Anonymous Coward | more than 2 years ago | (#38982337)

I was actually wondering just a few days ago if VoIP was used much to schedule therapy or counseling sessions, mainly because the nearest psych who specializes in my situation is about three hours away, and I simply don't have the gas money (nor do most people). ...so it's really great to see technology being used positively. Yep.

Re:VoIP is great for things like this. (1)

Anonymous Coward | more than 2 years ago | (#38986661)

Why do you bother? There's no cure for pedophilia anyway.

This actually seems like a good idea (1)

orphiuchus (1146483) | more than 2 years ago | (#38982349)

Assuming that legit therapy can be attained this way of course.

Actually going to a psychiatrists office seems like a daunting task, but if the whole thing was done over VoIP... somehow it seems easier.

Re:This actually seems like a good idea (4, Insightful)

g0bshiTe (596213) | more than 2 years ago | (#38982403)

Yes but what of things a Dr can't see that a patient is doing. Like fidgeting or picking at ones nails. Subtle hints that lead to some insight.

Re:This actually seems like a good idea (1)

clm1970 (1728766) | more than 2 years ago | (#38984129)

It isn't uncommon (actually quite common) for stroke patients to be done over a video conference . Why should psyche be any different? I would think the doctor would and should be looking for subtle cues and body language just like a Stroke Neurologist is looking for signs and symptoms in their patient to decide a treatment plan. A clot buster drug given when it shouldn't be can be fatal. What if the person likes to cut themselves? He might want to see those signs.

Re:This actually seems like a good idea (2)

Hatta (162192) | more than 2 years ago | (#38982705)

Assuming that there is such a thing as legit therapy. Try looking for experimental data showing a statistically significant effect of therapy. Nearly all the data out there is lacking important controls, and when metaanalysis is done the effect mostly disappears into statistical insignificance.

The best predictor for success in therapy is the expectations of the client. Not the skill of the therapist or the methods he uses. This leads me to believe that the apparent success of therapy is due to self-selection by patients with good prognoses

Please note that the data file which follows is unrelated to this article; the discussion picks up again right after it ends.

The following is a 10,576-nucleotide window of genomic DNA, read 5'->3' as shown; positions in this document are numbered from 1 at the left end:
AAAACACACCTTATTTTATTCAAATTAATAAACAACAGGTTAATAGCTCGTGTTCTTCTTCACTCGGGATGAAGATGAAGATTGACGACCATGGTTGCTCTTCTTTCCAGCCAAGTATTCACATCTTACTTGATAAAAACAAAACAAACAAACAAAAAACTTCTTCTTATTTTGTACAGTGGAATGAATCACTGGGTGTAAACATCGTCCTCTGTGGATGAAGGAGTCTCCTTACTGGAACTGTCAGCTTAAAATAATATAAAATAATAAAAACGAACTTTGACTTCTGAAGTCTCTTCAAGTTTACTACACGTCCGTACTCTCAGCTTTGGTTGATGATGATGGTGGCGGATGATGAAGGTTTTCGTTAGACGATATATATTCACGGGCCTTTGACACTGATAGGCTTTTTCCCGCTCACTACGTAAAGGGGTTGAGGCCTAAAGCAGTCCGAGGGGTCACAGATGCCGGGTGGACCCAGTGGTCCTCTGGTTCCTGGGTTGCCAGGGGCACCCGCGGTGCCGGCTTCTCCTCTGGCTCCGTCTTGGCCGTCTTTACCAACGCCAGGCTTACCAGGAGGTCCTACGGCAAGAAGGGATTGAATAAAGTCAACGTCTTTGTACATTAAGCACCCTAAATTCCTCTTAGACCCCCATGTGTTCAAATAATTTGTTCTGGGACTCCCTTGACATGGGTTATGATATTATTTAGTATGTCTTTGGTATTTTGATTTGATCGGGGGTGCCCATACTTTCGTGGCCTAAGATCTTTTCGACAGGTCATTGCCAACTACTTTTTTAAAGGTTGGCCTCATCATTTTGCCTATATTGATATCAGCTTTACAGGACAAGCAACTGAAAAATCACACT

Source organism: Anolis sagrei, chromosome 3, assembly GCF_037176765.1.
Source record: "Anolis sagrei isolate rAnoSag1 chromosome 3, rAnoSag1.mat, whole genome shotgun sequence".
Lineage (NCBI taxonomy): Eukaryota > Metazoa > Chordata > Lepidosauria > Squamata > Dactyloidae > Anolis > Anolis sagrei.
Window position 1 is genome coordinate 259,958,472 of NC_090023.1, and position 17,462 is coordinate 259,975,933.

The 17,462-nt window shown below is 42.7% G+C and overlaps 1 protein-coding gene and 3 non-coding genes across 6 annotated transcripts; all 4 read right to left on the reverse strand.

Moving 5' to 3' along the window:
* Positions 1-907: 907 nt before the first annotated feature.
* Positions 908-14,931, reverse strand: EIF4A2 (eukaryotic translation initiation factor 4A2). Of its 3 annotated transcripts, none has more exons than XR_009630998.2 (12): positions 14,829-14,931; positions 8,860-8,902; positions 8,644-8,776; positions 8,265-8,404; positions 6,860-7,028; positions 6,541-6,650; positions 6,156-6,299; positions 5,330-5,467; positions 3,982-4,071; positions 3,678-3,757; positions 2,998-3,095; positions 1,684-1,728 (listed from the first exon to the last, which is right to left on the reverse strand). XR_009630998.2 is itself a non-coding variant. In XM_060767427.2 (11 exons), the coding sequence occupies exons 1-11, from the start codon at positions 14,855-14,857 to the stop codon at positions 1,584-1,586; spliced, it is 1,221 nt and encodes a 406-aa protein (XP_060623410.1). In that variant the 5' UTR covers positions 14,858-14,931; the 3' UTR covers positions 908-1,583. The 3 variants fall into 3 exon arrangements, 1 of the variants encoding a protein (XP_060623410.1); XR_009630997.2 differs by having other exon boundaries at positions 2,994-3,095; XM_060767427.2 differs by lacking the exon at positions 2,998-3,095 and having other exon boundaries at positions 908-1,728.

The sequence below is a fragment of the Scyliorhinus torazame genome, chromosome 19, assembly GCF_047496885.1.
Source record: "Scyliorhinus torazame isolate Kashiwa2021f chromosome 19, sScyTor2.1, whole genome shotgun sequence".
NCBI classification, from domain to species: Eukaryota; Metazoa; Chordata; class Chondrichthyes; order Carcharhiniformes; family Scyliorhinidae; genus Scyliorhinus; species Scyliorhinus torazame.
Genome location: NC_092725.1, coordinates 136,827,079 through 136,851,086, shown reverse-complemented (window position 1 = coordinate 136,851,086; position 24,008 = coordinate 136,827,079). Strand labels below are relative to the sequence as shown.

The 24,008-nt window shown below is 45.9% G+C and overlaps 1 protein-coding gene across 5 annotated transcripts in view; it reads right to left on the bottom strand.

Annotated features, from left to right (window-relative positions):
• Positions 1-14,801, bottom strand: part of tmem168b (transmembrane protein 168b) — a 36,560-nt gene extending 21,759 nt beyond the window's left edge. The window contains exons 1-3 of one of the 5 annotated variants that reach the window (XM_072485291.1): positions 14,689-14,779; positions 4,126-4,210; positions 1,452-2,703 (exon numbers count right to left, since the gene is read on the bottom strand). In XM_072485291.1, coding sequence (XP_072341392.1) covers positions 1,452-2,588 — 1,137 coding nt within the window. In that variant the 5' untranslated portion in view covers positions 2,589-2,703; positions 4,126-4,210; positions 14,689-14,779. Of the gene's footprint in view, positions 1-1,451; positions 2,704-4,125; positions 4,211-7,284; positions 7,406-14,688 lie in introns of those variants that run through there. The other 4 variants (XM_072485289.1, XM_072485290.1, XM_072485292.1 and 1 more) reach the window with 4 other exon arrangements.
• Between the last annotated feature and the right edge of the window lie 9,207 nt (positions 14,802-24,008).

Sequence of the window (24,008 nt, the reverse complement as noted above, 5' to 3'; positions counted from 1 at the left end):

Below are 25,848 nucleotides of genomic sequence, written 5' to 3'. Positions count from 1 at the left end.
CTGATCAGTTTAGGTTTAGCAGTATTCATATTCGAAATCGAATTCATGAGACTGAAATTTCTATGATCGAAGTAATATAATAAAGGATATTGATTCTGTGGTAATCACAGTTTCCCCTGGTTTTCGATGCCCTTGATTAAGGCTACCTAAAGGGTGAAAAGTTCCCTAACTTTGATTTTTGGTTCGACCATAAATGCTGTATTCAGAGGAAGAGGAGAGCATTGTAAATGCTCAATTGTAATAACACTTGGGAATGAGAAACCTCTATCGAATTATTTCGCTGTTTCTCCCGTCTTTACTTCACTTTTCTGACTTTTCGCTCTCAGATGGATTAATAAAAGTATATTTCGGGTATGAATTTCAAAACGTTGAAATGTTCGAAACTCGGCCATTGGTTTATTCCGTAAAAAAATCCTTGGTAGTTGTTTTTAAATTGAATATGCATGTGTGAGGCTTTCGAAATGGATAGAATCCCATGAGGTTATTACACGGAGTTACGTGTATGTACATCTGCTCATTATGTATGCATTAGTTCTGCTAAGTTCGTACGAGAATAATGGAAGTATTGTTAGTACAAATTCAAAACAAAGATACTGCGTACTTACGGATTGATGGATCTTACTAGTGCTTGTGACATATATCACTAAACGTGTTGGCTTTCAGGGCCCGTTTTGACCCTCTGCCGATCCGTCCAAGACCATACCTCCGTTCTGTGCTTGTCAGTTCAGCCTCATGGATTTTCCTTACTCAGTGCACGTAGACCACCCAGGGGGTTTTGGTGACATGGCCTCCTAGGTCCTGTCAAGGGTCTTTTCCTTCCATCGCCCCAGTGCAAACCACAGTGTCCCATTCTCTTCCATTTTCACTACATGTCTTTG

As for the alternative, prozac is similarly ineffective when the literature is viewed metaanalytically.

Re:This actually seems like a good idea (1)

orphiuchus (1146483) | more than 2 years ago | (#38982867)

So back to booze and weed self medication it is then.

Thanks doc!

Re:This actually seems like a good idea (1)

CanHasDIY (1672858) | more than 2 years ago | (#38983291)

So back to booze and weed self medication it is then.

Thanks doc!

Hey, it works for the majority of the populace.

Re:This actually seems like a good idea (1)

jpstanle (1604059) | more than 2 years ago | (#38983873)

I have to wonder what meta-analyses you have been reading. Aside from the fact that meta-analysis is highly susceptible to agenda biases, [wikipedia.org] there is also this meta-analysis [ama-assn.org] . It concluded that SSRI's like Prozac, at least in the case of severe depression, were not only statistically significant, but reached the more stringent standard of clinical significance.

Re:This actually seems like a good idea (1)

Hatta (162192) | more than 2 years ago | (#38985837)

Here's one [nih.gov] showing that CBT (which is lauded as the most empirically supported therapy) does not work on depression, but has some effects on anxiety. They correct for the file drawer problem, the FDA does not, BTW.

You're right, your article does show that prozac has effects on the most severe patients. But it also shows that at least half of the patients with major depressive disorder a do not have severe enough symptoms to experience any benefit from Prozac.

Re:This actually seems like a good idea (3, Informative)

ToastedRhino (2015614) | more than 2 years ago | (#38984779)

As someone in the field let me assure you that there is well-controlled research out there that has found clinically significant improvement in client functioning due to talk therapy.

Also, the best predictor of positive outcomes from treatment/therapy is the quality of the relationship between the client and the therapist. This has been studied and confirmed ad nauseum.

A quick PsycINFo search, by anyone with access, for "therapeutic alliance" or "therapeutic relationship" will confirm that for you.

Re:This actually seems like a good idea (1)

Hatta (162192) | more than 2 years ago | (#38985433)

As someone in the field let me assure you that there is well-controlled research out there that has found clinically significant improvement in client functioning due to talk therapy.

I would love to see the data. Can you provide a literature reference?

Also, the best predictor of positive outcomes from treatment/therapy is the quality of the relationship between the client and the therapist. This has been studied and confirmed ad nauseum.

Sure, and if the patient doesn't expect to get better, what is his relationship with his therapist going to be like?

Doc... (4, Funny)

Oswald McWeany (2428506) | more than 2 years ago | (#38982393)

It's all well and good until the psychiatrist has a patient with Webcamophobia.

ELIZA has a license (1)

Robert Bowles (2733) | more than 2 years ago | (#38982399)

Or at least Higgins tells me so.

Re:ELIZA has a license (1)

OakDragon (885217) | more than 2 years ago | (#38982561)

"Oh, I have a license?"

Re:ELIZA has a license (3, Funny)

ackthpt (218170) | more than 2 years ago | (#38982579)

How do you feel about that?

>

Psychic Psychiatrist (2)